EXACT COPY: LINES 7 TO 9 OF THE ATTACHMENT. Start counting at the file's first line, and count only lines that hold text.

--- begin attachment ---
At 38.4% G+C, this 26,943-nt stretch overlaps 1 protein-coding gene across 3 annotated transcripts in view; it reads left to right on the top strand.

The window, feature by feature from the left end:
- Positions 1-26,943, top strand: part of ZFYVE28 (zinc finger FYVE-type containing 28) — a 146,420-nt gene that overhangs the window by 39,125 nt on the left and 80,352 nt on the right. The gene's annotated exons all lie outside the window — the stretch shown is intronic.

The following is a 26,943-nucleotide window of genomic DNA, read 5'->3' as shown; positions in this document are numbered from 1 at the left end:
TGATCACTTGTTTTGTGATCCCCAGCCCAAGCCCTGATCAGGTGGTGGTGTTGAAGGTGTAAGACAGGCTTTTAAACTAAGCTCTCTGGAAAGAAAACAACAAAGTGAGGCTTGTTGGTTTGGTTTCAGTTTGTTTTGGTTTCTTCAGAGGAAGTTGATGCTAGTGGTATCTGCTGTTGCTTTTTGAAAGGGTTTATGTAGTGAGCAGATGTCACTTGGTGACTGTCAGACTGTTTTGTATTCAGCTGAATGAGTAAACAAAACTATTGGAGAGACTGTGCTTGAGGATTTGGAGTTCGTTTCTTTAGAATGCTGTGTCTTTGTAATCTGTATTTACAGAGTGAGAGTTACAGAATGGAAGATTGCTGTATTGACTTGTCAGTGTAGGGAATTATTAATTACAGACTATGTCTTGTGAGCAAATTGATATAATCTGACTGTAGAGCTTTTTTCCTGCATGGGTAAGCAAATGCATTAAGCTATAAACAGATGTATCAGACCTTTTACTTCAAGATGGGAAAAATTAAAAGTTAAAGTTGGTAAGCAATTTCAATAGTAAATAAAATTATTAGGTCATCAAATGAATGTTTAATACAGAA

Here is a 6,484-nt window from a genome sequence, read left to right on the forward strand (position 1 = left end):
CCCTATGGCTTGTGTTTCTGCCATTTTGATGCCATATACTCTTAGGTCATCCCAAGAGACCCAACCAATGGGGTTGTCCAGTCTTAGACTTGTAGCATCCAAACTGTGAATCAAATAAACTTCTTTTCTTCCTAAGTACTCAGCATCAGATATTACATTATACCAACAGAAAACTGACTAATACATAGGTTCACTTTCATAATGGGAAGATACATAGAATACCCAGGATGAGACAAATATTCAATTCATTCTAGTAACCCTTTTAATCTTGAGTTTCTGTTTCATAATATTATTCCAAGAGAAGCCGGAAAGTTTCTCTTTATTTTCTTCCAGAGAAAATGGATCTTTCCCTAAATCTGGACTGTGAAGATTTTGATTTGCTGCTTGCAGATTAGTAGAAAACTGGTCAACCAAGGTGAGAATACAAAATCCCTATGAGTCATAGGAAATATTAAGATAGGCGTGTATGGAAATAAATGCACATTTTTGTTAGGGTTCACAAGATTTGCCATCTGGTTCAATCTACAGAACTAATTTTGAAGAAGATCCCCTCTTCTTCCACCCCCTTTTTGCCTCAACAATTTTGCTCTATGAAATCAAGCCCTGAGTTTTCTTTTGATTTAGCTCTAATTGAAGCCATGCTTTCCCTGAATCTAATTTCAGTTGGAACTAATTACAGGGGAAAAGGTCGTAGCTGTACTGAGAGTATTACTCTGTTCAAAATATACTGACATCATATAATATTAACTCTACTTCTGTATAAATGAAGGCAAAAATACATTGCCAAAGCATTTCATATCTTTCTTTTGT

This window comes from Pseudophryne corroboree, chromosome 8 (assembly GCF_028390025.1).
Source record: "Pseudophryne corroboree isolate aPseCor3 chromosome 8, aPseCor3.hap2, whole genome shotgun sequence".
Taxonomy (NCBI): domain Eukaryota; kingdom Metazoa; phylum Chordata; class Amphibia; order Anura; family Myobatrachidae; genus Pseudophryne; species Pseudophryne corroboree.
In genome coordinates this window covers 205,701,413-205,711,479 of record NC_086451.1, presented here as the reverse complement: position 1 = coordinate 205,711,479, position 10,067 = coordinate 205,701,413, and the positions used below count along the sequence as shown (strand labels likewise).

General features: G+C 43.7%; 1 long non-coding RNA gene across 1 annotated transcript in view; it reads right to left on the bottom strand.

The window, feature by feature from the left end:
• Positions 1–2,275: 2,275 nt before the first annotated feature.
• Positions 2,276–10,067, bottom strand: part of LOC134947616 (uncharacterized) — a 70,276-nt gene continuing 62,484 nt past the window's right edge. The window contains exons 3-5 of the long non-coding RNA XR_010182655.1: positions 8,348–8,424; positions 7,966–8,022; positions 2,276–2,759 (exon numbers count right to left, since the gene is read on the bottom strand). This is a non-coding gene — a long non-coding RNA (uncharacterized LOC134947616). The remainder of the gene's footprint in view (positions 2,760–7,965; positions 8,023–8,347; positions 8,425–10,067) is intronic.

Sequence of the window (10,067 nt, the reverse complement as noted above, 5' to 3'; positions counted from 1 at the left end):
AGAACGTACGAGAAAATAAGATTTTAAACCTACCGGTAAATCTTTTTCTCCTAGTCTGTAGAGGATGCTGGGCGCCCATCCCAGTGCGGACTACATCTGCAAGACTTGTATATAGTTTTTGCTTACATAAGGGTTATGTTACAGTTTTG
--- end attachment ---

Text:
CCCTATGGCTTGTGTTTCTGCCATTTTGATGCCATATACTCTTAGGTCATCCCAAGAGACCCAACCAATGGGGTTGTCCAGTCTTAGACTTGTAGCATCCAAACTGTGAATCAAATAAACTTCTTTTCTTCCTAAGTACTCAGCATCAGATATTACATTATACCAACAGAAAACTGACTAATACATAGGTTCACTTTCATAATGGGAAGATACATAGAATACCCAGGATGAGACAAATATTCAATTCATTCTAGTAACCCTTTTAATCTTGAGTTTCTGTTTCATAATATTATTCCAAGAGAAGCCGGAAAGTTTCTCTTTATTTTCTTCCAGAGAAAATGGATCTTTCCCTAAATCTGGACTGTGAAGATTTTGATTTGCTGCTTGCAGATTAGTAGAAAACTGGTCAACCAAGGTGAGAATACAAAATCCCTATGAGTCATAGGAAATATTAAGATAGGCGTGTATGGAAATAAATGCACATTTTTGTTAGGGTTCACAAGATTTGCCATCTGGTTCAATCTACAGAACTAATTTTGAAGAAGATCCCCTCTTCTTCCACCCCCTTTTTGCCTCAACAATTTTGCTCTATGAAATCAAGCCCTGAGTTTTCTTTTGATTTAGCTCTAATTGAAGCCATGCTTTCCCTGAATCTAATTTCAGTTGGAACTAATTACAGGGGAAAAGGTCGTAGCTGTACTGAGAGTATTACTCTGTTCAAAATATACTGACATCATATAATATTAACTCTACTTCTGTATAAATGAAGGCAAAAATACATTGCCAAAGCATTTCATATCTTTCTTTTGT

This window comes from Pseudophryne corroboree, chromosome 8 (assembly GCF_028390025.1).
Source record: "Pseudophryne corroboree isolate aPseCor3 chromosome 8, aPseCor3.hap2, whole genome shotgun sequence".